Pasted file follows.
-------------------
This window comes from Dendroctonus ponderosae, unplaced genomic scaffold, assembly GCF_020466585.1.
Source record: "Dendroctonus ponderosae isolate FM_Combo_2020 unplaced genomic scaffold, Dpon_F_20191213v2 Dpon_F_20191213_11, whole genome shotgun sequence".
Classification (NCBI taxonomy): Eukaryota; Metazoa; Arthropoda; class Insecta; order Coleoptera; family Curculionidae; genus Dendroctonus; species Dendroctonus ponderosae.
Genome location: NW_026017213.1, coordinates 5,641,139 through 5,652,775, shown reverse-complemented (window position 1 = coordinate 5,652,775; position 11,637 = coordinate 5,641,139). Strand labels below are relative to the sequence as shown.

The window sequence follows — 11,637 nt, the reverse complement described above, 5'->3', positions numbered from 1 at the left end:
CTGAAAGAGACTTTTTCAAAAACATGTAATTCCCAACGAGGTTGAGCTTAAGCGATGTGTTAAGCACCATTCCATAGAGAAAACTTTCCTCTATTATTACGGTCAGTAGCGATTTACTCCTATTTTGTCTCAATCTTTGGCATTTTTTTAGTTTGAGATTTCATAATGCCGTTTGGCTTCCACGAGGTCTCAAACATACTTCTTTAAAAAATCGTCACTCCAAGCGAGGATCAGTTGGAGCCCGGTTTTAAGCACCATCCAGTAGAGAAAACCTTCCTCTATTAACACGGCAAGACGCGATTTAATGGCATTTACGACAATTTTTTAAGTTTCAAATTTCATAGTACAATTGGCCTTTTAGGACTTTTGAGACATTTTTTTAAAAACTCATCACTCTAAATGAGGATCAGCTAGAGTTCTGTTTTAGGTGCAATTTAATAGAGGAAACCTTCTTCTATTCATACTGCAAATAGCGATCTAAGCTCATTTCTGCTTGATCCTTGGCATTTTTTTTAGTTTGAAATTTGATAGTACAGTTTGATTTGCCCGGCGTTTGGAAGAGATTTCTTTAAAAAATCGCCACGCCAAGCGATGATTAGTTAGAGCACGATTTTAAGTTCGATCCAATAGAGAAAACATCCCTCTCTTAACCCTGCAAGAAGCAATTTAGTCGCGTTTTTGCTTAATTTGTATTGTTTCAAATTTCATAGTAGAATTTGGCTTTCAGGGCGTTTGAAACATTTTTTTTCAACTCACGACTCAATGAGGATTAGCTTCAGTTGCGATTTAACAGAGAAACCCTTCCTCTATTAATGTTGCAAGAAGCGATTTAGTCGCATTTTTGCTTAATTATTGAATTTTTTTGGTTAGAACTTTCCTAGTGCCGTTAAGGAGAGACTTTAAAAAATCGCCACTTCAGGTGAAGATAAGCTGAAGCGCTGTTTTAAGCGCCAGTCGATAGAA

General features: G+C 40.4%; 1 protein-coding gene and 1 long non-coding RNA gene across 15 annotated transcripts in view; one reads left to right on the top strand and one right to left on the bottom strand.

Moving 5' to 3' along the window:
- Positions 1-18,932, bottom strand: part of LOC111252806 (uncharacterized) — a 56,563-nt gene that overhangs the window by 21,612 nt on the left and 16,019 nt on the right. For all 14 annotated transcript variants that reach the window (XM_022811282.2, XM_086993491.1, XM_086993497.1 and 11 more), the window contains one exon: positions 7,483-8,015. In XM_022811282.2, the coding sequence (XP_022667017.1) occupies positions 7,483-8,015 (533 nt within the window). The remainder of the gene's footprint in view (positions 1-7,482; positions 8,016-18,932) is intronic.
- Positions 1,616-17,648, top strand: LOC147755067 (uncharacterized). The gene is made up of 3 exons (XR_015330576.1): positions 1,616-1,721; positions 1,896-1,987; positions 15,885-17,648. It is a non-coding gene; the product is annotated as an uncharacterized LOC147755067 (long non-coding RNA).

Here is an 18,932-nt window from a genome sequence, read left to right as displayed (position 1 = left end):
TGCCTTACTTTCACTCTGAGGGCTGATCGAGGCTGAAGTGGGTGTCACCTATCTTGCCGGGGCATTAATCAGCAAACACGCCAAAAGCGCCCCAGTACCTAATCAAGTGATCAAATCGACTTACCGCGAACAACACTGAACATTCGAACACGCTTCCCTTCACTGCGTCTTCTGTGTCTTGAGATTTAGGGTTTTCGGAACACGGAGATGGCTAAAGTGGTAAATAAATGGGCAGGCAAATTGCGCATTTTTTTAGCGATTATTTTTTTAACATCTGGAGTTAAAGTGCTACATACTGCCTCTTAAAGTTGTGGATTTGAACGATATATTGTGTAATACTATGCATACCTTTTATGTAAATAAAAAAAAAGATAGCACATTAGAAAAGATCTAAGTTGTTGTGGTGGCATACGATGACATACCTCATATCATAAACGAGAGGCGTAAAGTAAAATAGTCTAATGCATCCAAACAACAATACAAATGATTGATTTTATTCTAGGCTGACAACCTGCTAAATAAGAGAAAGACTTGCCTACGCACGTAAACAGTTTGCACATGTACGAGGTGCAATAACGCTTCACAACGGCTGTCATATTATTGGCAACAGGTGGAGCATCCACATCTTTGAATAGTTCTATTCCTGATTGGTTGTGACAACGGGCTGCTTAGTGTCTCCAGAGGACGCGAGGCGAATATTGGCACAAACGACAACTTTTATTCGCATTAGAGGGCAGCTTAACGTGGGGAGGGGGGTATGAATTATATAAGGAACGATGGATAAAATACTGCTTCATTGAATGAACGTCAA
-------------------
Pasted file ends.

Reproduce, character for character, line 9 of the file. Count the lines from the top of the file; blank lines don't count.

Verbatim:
- Positions 1-18,932, bottom strand: part of LOC111252806 (uncharacterized) — a 56,563-nt gene that overhangs the window by 21,612 nt on the left and 16,019 nt on the right. For all 14 annotated transcript variants that reach the window (XM_022811282.2, XM_086993491.1, XM_086993497.1 and 11 more), the window contains one exon: positions 7,483-8,015. In XM_022811282.2, the coding sequence (XP_022667017.1) occupies positions 7,483-8,015 (533 nt within the window). The remainder of the gene's footprint in view (positions 1-7,482; positions 8,016-18,932) is intronic.